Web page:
Back in August, I had a meeting with a USDA, Farm Services agent that I met during farm school this summer. She floored me with her support and steady encouragement. That meeting felt like both validation and confession, to walk into a public space with a stranger and declare your goal to do something as foolish as open a small dairy and creamery and make cheese to offer out to the food world. I walked in wary of the hand cut, misshapen heart pinned to my sleeve but left feeling like these ideas knocking around my head are anything but ridiculous. Definitely not ludicrous. Possibly attainable. It was a scary good day.
She sent me off with a packet of homework, most notably, that I create a business plan rough draft which is the first, required step of their process not only to weed out the starry eyed dreamers from the realists, but also because – you know – you really, really need a business plan. It was gasoline on the embers, and I spent the rest of late summer and early fall researching equipment prices, production volumes, potential yield per product, market prices. This was a valuable exercise and one that will continue for the duration, probably. But the most valuable aspect of this planning was the way it hooked Jeremy into a process that has been, up until this point, fairly solitary. He took my basic numbers and scribbles and turned them into a sophisticated spreadsheet with interconnected formulas that spits out new outcomes with one keystroke. As usual, he’s a real damn handy guy to have around. This week we celebrated our 7th wedding anniversary and the verdict is officially in: I’ll keep him.
Armed with our spreadsheets, my “Dairy Notebook” (already frayed at the edges), and a folder stuffed with floor plans, recipes, loan documents, and equipment specs – we walked into the USDA office yesterday unsure of the outcome. She greeted us with the same warm enthusiasm I have learned to expect from her. I handed over my numbers with a shaking hand, but she flipped through the pages, asked a few questions, jotted down some notes and finally looked up to say, “This looks great. Very complete. Tell me exactly how I can help you today to get where you want to be this year.” I noticed Jer shift forward in his seat out of the corner of my eye, “Um, we sort of thought you’d want to punch some holes through this plan.” She smiled back and explained that the exercise we completed is a first step to see if we’re serious. “You’re serious,” she laughed, “and I think you’re ready for the next step.” The meeting lasted an hour. We talked about her work with some other, like minded businesses in our area, and – like last time – she was incredibly positive. She gets to help farmers start somewhere and turn their paper plans into pasture and food. That sounds like a pretty wonderful job, if you ask me.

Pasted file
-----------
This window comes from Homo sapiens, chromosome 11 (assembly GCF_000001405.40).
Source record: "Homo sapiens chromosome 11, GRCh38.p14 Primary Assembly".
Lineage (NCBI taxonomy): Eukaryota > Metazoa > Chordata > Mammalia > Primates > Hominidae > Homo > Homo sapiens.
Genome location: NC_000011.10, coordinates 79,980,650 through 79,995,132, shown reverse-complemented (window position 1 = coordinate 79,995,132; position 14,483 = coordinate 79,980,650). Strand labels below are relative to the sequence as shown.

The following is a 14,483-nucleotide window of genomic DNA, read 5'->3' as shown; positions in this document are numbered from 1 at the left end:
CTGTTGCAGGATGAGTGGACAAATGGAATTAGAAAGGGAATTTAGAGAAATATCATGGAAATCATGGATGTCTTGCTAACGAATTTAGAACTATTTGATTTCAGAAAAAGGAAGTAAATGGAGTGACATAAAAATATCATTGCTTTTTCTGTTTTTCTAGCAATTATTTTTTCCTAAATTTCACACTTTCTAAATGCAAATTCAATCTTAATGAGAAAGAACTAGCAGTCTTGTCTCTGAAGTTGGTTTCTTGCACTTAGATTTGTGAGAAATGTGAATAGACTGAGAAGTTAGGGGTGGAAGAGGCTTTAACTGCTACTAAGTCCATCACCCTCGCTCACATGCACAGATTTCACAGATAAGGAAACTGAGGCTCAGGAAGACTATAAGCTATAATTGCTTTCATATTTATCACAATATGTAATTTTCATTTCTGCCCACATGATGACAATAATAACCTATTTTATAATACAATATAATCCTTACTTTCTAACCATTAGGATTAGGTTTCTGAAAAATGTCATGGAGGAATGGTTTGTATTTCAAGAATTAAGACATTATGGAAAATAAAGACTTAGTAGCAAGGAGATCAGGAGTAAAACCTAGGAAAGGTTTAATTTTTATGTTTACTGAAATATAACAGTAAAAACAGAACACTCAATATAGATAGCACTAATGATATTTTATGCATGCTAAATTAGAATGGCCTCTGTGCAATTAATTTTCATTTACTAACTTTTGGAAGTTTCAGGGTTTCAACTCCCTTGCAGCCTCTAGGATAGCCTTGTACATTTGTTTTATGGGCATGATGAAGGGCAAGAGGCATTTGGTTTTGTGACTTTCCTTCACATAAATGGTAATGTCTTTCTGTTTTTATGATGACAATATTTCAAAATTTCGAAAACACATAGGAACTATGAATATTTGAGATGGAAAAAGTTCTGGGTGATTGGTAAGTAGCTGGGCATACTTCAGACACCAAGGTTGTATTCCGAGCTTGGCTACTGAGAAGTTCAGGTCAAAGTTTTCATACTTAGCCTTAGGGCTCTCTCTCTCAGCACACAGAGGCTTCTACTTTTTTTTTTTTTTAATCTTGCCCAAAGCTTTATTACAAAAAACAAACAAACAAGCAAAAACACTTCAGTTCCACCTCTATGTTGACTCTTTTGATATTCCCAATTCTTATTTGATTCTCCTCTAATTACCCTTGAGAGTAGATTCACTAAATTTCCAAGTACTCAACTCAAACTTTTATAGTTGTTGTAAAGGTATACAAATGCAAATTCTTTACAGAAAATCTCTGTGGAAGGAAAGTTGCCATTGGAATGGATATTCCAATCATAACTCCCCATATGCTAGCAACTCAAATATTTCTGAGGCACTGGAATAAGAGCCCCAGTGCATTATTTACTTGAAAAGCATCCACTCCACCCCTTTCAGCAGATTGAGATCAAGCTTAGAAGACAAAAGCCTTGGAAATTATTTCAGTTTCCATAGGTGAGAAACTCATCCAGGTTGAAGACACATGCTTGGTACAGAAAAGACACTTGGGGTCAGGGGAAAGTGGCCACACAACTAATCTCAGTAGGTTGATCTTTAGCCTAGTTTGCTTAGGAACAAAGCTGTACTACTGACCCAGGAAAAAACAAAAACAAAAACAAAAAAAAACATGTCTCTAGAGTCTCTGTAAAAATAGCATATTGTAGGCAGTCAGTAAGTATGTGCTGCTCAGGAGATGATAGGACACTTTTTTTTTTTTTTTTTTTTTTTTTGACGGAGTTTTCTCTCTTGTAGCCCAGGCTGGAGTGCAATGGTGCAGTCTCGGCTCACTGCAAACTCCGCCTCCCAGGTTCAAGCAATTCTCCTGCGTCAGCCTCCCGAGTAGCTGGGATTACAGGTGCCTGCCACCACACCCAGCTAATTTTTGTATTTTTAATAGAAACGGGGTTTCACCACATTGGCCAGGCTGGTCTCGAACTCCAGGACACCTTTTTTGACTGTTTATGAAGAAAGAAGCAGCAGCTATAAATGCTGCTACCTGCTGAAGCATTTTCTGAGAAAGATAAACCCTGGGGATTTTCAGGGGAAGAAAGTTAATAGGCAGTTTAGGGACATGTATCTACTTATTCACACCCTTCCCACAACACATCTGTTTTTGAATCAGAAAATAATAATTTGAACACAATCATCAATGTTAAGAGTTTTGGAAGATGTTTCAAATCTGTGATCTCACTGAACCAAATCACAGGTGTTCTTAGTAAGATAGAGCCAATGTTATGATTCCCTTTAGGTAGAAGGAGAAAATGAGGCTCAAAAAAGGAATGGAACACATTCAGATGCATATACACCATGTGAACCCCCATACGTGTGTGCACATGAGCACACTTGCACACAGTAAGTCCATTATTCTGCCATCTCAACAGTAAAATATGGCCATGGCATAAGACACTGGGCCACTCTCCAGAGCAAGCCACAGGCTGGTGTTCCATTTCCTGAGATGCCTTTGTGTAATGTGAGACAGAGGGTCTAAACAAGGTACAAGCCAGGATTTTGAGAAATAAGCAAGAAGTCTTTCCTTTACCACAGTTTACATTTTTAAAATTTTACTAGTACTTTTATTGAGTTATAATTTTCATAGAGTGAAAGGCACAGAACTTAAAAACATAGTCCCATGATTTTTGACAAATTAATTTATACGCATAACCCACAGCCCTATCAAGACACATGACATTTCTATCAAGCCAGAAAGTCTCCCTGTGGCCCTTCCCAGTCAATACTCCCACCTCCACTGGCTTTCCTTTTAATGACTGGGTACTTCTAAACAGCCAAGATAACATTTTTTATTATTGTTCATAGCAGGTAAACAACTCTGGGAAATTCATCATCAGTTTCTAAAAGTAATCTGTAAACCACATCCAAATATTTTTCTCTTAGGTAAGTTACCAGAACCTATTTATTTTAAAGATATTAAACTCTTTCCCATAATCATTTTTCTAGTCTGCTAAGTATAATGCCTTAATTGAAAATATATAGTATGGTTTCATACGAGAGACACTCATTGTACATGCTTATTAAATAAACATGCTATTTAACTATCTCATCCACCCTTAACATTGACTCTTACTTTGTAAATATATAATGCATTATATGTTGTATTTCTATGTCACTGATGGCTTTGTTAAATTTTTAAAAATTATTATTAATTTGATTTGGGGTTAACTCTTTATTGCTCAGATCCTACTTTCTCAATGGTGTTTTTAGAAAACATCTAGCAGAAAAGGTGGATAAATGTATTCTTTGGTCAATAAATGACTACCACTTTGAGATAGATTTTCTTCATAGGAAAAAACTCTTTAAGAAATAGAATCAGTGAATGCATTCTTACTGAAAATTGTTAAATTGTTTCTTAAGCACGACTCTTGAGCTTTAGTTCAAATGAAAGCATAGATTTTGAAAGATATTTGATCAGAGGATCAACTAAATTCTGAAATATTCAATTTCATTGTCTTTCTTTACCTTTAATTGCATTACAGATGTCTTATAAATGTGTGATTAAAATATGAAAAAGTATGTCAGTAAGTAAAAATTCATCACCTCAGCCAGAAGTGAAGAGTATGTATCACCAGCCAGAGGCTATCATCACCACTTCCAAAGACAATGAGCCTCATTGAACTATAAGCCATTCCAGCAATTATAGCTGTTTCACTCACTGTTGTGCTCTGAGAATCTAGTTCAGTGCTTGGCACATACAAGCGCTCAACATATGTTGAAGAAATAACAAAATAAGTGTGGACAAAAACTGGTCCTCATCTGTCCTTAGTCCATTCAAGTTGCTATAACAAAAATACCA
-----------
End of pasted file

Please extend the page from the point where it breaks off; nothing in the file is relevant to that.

We walked out into the parking lot, a bit dazed by the overwhelmingly positive reception since we were both certain our spreadsheets would be met with hysterical laughter. “Well shit,” Jer said, “this could really happen,” he smiled feebly. Maybe turned a slight shade of green, or maybe it was just the light, but he had the same vague, tint of “sick” I remember when it was clear we were finally going to build our house. There is still a sizable mountain to climb, the least of which is completing loan apps and understanding whether we will, ultimately, work with the USDA to get this project off the ground. So, you know, fingers crossed and all that.
Next week I’m up in north Texas for a cheese class and, in preparation for that trip (my first time away from the animals since they had babies. Whoa.) Jeremy has taken over evening milking duties (a round of applause, please). Last night over dinner, we had a serious discussion about “which goat’s teat is the easiest to milk” that involved not only ranking teats, but talking about the pros and cons of each in total seriousness. It’s the kind of conversation that would – in any other lifetime – be fantastic fodder for sketch comedy, but here and now, is normal as talking about a work meeting. Sitting at Jolene’s side last night milking, I heard him ask her, “How is your dinner?” as she buried her nose in the trough of grain she’s fed on the stand. Who knew “animal husbandry and co-dairy planner” would rank so high on my list of man-requirements? It’s a good thing you’re so adaptable, Jeremy, because – slowly but surely – it appears there will be a lot more animal milking in our future.